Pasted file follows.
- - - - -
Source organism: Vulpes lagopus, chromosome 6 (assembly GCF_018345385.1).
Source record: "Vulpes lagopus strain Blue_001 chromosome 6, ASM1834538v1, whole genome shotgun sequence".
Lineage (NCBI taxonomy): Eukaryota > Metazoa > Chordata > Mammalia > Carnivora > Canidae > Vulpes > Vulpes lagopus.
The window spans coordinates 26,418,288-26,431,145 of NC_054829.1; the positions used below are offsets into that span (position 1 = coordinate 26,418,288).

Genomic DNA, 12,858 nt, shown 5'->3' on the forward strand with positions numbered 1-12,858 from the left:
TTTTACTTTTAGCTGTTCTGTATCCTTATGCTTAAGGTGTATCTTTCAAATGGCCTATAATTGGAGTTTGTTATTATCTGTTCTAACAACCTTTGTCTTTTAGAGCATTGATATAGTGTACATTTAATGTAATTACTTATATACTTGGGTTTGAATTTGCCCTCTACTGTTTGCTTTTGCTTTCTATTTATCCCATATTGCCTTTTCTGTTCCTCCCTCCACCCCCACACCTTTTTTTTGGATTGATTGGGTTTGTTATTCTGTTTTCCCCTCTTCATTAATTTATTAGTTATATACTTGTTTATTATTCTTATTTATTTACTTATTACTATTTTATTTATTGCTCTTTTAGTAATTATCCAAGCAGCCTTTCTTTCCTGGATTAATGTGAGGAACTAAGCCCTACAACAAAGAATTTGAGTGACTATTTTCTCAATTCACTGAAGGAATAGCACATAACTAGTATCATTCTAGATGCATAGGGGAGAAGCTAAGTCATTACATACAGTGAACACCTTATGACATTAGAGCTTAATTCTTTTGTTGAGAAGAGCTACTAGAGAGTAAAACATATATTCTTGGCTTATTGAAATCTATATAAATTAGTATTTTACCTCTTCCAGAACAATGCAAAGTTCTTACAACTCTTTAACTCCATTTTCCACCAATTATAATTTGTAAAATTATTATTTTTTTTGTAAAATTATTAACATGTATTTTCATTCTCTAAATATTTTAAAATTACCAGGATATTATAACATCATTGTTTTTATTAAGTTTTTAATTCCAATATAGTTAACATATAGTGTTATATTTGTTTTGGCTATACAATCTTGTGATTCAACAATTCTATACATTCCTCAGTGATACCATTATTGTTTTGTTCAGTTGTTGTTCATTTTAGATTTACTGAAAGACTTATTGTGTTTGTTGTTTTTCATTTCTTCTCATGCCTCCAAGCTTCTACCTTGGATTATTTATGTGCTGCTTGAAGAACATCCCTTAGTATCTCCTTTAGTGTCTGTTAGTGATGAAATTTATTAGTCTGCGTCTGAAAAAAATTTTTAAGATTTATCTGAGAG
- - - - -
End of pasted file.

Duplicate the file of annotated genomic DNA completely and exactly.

Source organism: Vulpes lagopus, chromosome 6 (assembly GCF_018345385.1).
Source record: "Vulpes lagopus strain Blue_001 chromosome 6, ASM1834538v1, whole genome shotgun sequence".
Lineage (NCBI taxonomy): Eukaryota > Metazoa > Chordata > Mammalia > Carnivora > Canidae > Vulpes > Vulpes lagopus.
The window spans coordinates 26,418,288-26,431,145 of NC_054829.1; the positions used below are offsets into that span (position 1 = coordinate 26,418,288).

Genomic DNA, 12,858 nt, shown 5'->3' on the forward strand with positions numbered 1-12,858 from the left:
TTTTACTTTTAGCTGTTCTGTATCCTTATGCTTAAGGTGTATCTTTCAAATGGCCTATAATTGGAGTTTGTTATTATCTGTTCTAACAACCTTTGTCTTTTAGAGCATTGATATAGTGTACATTTAATGTAATTACTTATATACTTGGGTTTGAATTTGCCCTCTACTGTTTGCTTTTGCTTTCTATTTATCCCATATTGCCTTTTCTGTTCCTCCCTCCACCCCCACACCTTTTTTTTGGATTGATTGGGTTTGTTATTCTGTTTTCCCCTCTTCATTAATTTATTAGTTATATACTTGTTTATTATTCTTATTTATTTACTTATTACTATTTTATTTATTGCTCTTTTAGTAATTATCCAAGCAGCCTTTCTTTCCTGGATTAATGTGAGGAACTAAGCCCTACAACAAAGAATTTGAGTGACTATTTTCTCAATTCACTGAAGGAATAGCACATAACTAGTATCATTCTAGATGCATAGGGGAGAAGCTAAGTCATTACATACAGTGAACACCTTATGACATTAGAGCTTAATTCTTTTGTTGAGAAGAGCTACTAGAGAGTAAAACATATATTCTTGGCTTATTGAAATCTATATAAATTAGTATTTTACCTCTTCCAGAACAATGCAAAGTTCTTACAACTCTTTAACTCCATTTTCCACCAATTATAATTTGTAAAATTATTATTTTTTTTGTAAAATTATTAACATGTATTTTCATTCTCTAAATATTTTAAAATTACCAGGATATTATAACATCATTGTTTTTATTAAGTTTTTAATTCCAATATAGTTAACATATAGTGTTATATTTGTTTTGGCTATACAATCTTGTGATTCAACAATTCTATACATTCCTCAGTGATACCATTATTGTTTTGTTCAGTTGTTGTTCATTTTAGATTTACTGAAAGACTTATTGTGTTTGTTGTTTTTCATTTCTTCTCATGCCTCCAAGCTTCTACCTTGGATTATTTATGTGCTGCTTGAAGAACATCCCTTAGTATCTCCTTTAGTGTCTGTTAGTGATGAAATTTATTAGTCTGCGTCTGAAAAAAATTTTTAAGATTTATCTGAGAG